The ruling overturned of a 7th U.S. Circuit Court of Appeals decision that the league was one, not 32.

Baseball is the only sports league that enjoys complete antitrust protection. The NFL has long sought similar status.

The dilemma is acute because of the unique nature of pro sports, including American football and its 32 teams. Those teams, including top apparel sellers the Dallas Cowboys and the Pittsburgh Steelers, compete against each other on the field and off -- for victories, for players and for their own brands.

But the league maintains unilateral rules and structure that all teams must follow to ensure parity and an equal playing field. The NFL negotiates national television contracts and deals with the players' union through collective bargaining.

The league says trademark licensing primarily benefits the on-field competition.

"A sports league produces a single entertainment product," the league told the high court, "a structured series of athletic competitions leading to a championship, that no member club could produce on its own."

But American Needle countered that the structure does not erase the fact that "the teams are separately owned and controlled profit-making enterprises. They are actual and potential competitors in numerous areas, including the licensing of intellectual properties."

The Obama administration supported neither side, saying the league can be considered a single business in some areas but not others.

Stevens noted that the ruling will not completely hamstring the league.

"Football teams that need to cooperate are not trapped by antitrust law," he wrote. "The fact that NFL teams share an interest in making the entire league successful and profitable, and that they must cooperate in the production and scheduling of games provides a perfectly sensible justification for making a host of collective decisions. But the conduct at issue in this case is still concerted activity under the Sherman Act."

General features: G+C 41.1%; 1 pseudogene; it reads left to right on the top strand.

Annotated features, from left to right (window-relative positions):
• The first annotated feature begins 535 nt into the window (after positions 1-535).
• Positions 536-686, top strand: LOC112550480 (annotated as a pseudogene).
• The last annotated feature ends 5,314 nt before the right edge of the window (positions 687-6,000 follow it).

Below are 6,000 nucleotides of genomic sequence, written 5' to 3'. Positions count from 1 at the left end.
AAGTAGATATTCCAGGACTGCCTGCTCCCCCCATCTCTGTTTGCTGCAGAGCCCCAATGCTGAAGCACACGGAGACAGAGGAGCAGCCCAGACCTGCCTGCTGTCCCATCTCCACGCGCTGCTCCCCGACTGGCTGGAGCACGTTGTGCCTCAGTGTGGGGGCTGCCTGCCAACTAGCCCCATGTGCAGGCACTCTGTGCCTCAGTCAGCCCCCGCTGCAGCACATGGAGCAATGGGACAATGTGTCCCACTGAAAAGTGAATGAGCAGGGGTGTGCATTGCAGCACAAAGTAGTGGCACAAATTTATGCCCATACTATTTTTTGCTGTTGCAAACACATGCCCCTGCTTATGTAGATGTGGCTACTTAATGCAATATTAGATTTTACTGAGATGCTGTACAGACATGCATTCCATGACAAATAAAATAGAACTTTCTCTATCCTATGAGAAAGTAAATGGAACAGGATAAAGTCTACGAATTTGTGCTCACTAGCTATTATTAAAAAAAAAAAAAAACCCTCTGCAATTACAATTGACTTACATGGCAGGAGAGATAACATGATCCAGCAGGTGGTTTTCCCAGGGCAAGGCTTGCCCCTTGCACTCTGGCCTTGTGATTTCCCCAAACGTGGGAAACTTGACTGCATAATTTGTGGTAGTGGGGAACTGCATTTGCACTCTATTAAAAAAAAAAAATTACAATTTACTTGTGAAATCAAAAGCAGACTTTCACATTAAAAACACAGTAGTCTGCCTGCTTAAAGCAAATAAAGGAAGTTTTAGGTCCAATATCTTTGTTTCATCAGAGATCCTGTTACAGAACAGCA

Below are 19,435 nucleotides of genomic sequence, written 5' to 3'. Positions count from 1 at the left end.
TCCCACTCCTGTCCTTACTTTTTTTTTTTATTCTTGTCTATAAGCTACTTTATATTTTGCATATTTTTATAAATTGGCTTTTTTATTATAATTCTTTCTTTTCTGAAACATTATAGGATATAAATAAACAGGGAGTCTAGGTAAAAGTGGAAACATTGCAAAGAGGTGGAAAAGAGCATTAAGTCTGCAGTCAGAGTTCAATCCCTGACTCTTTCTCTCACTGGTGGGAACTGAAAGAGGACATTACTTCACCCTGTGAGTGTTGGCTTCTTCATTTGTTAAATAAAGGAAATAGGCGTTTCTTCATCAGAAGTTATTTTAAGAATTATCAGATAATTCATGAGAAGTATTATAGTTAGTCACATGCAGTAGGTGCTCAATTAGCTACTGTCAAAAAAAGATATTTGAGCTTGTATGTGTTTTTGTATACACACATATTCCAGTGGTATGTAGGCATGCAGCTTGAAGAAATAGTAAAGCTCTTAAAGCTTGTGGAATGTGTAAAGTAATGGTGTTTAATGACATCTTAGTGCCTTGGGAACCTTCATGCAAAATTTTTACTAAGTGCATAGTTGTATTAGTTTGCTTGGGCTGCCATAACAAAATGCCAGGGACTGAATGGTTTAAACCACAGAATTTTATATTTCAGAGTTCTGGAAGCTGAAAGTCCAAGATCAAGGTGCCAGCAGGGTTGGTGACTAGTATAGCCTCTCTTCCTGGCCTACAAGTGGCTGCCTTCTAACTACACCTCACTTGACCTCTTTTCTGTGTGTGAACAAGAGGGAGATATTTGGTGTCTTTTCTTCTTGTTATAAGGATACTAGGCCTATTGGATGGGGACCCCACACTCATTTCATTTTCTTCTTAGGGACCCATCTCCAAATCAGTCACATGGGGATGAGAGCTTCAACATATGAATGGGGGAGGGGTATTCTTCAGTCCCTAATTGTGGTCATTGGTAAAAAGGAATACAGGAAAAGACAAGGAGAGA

The ruling throws the dispute back to the lower federal courts to sort out the parameters of a possibly reworked licensing agreement that presumably would favor American Needle.

Retail sales of NFL-licensed merchandise in the United States and Canada was about $3.2 billion in 2007, according to the trade journal Sports Licensing Report. The combined total for football, baseball, hockey, basketball and soccer is more than $9 billion annually.

Among those backing the league are credit card companies, fearing that a ruling against the NFL could set a precedent that would hurt the federation of banks that constitutes the credit card network for companies like Visa and MasterCard.

Workers' rights groups feared that a win for the sports league could have boosted its power in other off-field activities, perhaps giving owners immunity from lawsuits in areas like television rights, video-game licenses, franchise relocation and possibly athlete salaries.

Unions also expressed concern that the current legal fight could lead to labor unrest and possible player strikes, since the leagues might be protected legally from accusations owners conspired to keep down salaries. Athletes say salaries, free agency rights and pensions could also have been affected by a ruling against them. The NFL Players Association backed American Needle in the high court appeal.

The case is American Needle v. National Football League (08-661).

CNN Radio's Bob Costantini contributed to this report.